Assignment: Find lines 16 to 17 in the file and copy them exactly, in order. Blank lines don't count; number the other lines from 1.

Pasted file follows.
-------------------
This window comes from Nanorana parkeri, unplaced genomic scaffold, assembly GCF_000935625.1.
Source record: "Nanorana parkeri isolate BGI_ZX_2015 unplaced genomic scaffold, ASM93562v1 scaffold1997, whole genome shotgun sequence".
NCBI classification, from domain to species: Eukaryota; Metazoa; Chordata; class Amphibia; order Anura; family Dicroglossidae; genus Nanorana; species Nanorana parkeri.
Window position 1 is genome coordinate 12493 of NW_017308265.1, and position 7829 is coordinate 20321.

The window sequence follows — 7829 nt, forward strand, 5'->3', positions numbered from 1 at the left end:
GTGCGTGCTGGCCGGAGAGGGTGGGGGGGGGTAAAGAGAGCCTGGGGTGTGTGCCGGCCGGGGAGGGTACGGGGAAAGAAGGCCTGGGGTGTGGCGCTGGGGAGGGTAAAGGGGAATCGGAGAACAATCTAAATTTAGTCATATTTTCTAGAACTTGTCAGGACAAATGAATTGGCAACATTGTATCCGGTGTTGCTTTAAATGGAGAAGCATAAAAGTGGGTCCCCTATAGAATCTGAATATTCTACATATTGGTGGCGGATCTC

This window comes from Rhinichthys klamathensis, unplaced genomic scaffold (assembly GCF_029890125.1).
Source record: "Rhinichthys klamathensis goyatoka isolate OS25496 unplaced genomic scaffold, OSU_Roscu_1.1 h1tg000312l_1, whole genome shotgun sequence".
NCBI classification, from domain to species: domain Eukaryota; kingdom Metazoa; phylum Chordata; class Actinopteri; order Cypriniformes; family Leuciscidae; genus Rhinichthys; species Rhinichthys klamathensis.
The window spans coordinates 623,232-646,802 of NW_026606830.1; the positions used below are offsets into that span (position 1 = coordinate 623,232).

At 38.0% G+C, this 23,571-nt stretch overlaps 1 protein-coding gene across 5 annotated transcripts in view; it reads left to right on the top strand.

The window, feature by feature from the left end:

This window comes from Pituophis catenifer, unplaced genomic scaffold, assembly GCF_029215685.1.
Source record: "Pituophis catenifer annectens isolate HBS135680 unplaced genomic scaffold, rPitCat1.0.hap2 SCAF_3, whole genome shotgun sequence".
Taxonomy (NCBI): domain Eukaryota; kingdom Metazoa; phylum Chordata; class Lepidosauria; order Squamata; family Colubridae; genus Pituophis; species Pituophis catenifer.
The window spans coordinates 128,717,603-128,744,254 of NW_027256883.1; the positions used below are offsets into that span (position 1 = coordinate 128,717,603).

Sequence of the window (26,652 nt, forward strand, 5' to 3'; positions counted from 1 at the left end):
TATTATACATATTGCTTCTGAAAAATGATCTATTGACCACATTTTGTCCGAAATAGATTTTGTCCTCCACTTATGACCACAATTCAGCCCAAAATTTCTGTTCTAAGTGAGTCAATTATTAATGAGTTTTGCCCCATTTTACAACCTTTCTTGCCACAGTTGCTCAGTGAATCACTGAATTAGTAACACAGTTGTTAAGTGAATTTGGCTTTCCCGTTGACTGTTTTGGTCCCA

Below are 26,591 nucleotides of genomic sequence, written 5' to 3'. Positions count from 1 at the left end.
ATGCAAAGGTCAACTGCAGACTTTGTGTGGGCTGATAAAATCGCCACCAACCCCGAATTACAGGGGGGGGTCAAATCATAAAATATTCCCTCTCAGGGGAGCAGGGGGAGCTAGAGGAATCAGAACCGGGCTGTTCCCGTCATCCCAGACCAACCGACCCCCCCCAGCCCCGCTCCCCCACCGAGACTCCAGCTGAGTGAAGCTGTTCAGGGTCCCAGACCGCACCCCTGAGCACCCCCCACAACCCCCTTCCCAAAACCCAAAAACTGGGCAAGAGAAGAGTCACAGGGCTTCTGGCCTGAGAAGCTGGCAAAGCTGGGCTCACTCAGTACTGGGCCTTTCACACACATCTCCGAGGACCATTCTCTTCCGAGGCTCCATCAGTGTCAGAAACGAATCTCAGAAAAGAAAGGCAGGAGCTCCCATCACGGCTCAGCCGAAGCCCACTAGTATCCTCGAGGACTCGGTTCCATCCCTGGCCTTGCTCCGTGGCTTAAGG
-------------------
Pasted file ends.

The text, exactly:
The window spans coordinates 128,717,603-128,744,254 of NW_027256883.1; the positions used below are offsets into that span (position 1 = coordinate 128,717,603).

Sequence of the window (26,652 nt, forward strand, 5' to 3'; positions counted from 1 at the left end):